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Comparing Methods

Simulations & Models

Dissection

Students can repeat the exercise until they get it correct If students make a mistake, the specimen is ruined. They can’t go back and try again.
Students’ knowledge is tested at every step; students must show a grasp of the concepts before advancing. Difficult for the teacher to monitor every group of students; errors may not be caught until too late.
Detailed information about organs, their functions and locations is available at the click of a mouse. Students may be too concerned with procedure to gain adequate knowledge about the organs.
On-screen videos of actual dissections allow students a close-up look at the procedure. Demonstrations by the teacher may not be easily seen by all students.
Programs can be edited to meet specific students needs without other students’ knowledge. All students need to complete the same dissection procedure, resulting in some students feeling frustrated.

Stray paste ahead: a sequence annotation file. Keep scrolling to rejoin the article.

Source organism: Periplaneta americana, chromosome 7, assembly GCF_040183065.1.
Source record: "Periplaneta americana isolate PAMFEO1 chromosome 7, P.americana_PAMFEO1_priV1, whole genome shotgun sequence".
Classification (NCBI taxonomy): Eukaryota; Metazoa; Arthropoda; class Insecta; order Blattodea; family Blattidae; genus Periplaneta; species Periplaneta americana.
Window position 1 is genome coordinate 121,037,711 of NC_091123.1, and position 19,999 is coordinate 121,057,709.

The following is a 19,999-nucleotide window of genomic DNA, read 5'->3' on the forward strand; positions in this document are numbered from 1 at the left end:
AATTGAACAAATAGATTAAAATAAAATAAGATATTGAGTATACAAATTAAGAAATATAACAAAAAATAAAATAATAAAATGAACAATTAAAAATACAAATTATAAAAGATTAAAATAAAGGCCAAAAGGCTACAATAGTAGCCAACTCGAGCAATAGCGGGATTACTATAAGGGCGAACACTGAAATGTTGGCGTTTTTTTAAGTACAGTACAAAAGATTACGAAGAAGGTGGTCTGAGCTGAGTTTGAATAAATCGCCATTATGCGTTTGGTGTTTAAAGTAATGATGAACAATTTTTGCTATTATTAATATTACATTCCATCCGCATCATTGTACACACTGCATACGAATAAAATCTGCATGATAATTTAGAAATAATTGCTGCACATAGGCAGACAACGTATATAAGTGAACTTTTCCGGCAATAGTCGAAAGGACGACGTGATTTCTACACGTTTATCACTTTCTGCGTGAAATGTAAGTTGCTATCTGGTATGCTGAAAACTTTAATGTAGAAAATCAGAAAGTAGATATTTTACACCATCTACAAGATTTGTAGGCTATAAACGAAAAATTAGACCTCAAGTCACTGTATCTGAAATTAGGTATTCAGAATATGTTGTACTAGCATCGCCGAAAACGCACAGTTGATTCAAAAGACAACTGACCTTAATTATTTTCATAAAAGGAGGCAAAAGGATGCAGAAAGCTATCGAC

Once the software is installed there is no further set-up needed. Students who miss a lab due to illness can make it up at any time. Lab supplies and utensils must be set out before every lab, and cleaned and put away afterwards. Difficult for a student to make up a missed lab.
Students can learn about biology without feeling they are responsible for an animal’s death or adding to the diminishment of a species. Students may act out during a dissection lab – often because they don’t know how to express their ethical concerns, or don’t feel comfortable enough to express their feelings appropriately.
Costs are kept low since the software can be used year after year. Compared to the cost of prepared specimens, software pays for itself in one to three years. Preserved specimens must be purchased every year for each pair of students; prices can vary and usually increase each year.